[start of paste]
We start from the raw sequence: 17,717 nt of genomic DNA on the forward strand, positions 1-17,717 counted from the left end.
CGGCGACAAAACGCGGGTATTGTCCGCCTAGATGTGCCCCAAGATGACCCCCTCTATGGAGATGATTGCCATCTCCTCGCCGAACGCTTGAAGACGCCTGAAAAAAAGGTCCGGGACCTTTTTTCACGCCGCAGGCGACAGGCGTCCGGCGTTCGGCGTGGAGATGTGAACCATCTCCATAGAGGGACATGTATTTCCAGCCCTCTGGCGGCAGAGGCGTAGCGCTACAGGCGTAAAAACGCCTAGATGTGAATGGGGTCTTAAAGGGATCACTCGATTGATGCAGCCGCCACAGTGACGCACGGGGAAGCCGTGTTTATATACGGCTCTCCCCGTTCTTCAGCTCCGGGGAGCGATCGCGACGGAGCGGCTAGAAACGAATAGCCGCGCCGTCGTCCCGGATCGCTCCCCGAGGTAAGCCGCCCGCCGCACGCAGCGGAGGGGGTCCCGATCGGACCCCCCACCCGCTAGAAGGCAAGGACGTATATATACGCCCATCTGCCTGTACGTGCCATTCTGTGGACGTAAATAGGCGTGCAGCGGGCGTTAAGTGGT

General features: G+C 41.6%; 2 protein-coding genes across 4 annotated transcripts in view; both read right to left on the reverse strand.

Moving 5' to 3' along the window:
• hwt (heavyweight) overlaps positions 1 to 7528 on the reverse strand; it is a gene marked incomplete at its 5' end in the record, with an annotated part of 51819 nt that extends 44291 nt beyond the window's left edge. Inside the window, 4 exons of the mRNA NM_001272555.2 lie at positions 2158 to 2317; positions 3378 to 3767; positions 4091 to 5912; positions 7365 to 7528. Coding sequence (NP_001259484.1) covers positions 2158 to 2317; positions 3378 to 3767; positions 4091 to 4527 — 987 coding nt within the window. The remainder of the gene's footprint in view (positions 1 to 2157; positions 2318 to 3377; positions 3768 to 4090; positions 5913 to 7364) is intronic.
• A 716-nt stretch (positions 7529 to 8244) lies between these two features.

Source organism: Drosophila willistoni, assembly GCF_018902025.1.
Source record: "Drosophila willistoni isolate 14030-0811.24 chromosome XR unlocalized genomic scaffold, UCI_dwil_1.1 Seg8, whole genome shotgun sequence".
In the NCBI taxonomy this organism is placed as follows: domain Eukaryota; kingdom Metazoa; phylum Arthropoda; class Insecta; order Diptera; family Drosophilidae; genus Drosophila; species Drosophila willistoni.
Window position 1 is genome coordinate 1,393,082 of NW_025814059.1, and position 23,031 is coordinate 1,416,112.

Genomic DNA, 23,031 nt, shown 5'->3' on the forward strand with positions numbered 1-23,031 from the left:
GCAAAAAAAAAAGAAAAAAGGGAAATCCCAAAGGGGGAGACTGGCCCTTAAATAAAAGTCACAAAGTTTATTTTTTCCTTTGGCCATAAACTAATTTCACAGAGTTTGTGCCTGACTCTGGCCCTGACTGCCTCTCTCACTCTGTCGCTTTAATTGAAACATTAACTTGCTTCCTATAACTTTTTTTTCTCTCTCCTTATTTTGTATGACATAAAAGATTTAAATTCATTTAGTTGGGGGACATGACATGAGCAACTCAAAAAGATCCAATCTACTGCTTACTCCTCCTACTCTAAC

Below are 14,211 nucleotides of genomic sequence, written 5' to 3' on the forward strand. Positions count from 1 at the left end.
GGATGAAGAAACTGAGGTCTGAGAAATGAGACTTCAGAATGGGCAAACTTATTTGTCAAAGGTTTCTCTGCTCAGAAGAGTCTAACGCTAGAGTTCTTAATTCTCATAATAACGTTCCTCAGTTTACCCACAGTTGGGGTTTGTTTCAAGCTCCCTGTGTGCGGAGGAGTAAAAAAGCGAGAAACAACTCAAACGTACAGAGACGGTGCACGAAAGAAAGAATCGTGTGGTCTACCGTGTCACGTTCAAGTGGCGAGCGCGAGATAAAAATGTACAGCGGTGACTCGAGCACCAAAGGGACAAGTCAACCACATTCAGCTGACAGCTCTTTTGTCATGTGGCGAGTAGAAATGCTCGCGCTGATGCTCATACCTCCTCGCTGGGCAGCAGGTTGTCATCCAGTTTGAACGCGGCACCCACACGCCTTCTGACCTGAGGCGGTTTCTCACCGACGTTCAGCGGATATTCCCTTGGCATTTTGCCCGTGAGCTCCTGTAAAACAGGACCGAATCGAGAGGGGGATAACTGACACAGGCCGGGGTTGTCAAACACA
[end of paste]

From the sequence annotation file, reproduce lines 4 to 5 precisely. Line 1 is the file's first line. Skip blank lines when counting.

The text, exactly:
Moving 5' to 3' along the window:
• hwt (heavyweight) overlaps positions 1 to 7528 on the reverse strand; it is a gene marked incomplete at its 5' end in the record, with an annotated part of 51819 nt that extends 44291 nt beyond the window's left edge. Inside the window, 4 exons of the mRNA NM_001272555.2 lie at positions 2158 to 2317; positions 3378 to 3767; positions 4091 to 5912; positions 7365 to 7528. Coding sequence (NP_001259484.1) covers positions 2158 to 2317; positions 3378 to 3767; positions 4091 to 4527 — 987 coding nt within the window. The remainder of the gene's footprint in view (positions 1 to 2157; positions 2318 to 3377; positions 3768 to 4090; positions 5913 to 7364) is intronic.